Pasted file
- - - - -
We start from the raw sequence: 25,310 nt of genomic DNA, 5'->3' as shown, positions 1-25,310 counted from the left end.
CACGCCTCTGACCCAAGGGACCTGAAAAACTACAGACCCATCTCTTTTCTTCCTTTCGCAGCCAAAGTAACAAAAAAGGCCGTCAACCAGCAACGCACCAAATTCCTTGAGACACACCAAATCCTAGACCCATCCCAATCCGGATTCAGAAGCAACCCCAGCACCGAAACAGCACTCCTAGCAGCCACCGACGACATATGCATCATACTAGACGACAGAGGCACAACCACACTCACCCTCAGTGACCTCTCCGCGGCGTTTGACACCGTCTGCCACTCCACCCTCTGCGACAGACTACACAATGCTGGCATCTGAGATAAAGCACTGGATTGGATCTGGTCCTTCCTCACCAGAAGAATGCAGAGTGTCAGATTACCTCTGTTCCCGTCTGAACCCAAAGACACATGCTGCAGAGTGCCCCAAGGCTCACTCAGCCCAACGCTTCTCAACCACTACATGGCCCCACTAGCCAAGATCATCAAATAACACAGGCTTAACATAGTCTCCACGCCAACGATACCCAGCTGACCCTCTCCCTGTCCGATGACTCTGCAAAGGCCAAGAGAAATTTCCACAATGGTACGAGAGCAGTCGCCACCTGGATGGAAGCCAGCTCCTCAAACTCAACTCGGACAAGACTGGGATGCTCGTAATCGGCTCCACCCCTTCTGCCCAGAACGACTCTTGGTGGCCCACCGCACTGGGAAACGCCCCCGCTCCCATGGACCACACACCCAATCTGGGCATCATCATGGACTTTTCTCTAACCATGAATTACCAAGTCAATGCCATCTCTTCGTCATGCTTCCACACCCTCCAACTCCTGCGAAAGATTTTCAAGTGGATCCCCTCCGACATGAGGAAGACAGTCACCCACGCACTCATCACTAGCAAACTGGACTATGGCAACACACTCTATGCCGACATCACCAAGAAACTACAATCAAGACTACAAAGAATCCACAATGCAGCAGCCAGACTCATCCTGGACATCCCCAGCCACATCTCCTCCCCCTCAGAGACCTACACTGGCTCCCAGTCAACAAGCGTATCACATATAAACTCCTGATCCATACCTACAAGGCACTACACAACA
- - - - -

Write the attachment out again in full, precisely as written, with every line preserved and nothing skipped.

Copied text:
We start from the raw sequence: 25,310 nt of genomic DNA, 5'->3' as shown, positions 1-25,310 counted from the left end.
CACGCCTCTGACCCAAGGGACCTGAAAAACTACAGACCCATCTCTTTTCTTCCTTTCGCAGCCAAAGTAACAAAAAAGGCCGTCAACCAGCAACGCACCAAATTCCTTGAGACACACCAAATCCTAGACCCATCCCAATCCGGATTCAGAAGCAACCCCAGCACCGAAACAGCACTCCTAGCAGCCACCGACGACATATGCATCATACTAGACGACAGAGGCACAACCACACTCACCCTCAGTGACCTCTCCGCGGCGTTTGACACCGTCTGCCACTCCACCCTCTGCGACAGACTACACAATGCTGGCATCTGAGATAAAGCACTGGATTGGATCTGGTCCTTCCTCACCAGAAGAATGCAGAGTGTCAGATTACCTCTGTTCCCGTCTGAACCCAAAGACACATGCTGCAGAGTGCCCCAAGGCTCACTCAGCCCAACGCTTCTCAACCACTACATGGCCCCACTAGCCAAGATCATCAAATAACACAGGCTTAACATAGTCTCCACGCCAACGATACCCAGCTGACCCTCTCCCTGTCCGATGACTCTGCAAAGGCCAAGAGAAATTTCCACAATGGTACGAGAGCAGTCGCCACCTGGATGGAAGCCAGCTCCTCAAACTCAACTCGGACAAGACTGGGATGCTCGTAATCGGCTCCACCCCTTCTGCCCAGAACGACTCTTGGTGGCCCACCGCACTGGGAAACGCCCCCGCTCCCATGGACCACACACCCAATCTGGGCATCATCATGGACTTTTCTCTAACCATGAATTACCAAGTCAATGCCATCTCTTCGTCATGCTTCCACACCCTCCAACTCCTGCGAAAGATTTTCAAGTGGATCCCCTCCGACATGAGGAAGACAGTCACCCACGCACTCATCACTAGCAAACTGGACTATGGCAACACACTCTATGCCGACATCACCAAGAAACTACAATCAAGACTACAAAGAATCCACAATGCAGCAGCCAGACTCATCCTGGACATCCCCAGCCACATCTCCTCCCCCTCAGAGACCTACACTGGCTCCCAGTCAACAAGCGTATCACATATAAACTCCTGATCCATACCTACAAGGCACTACACAACA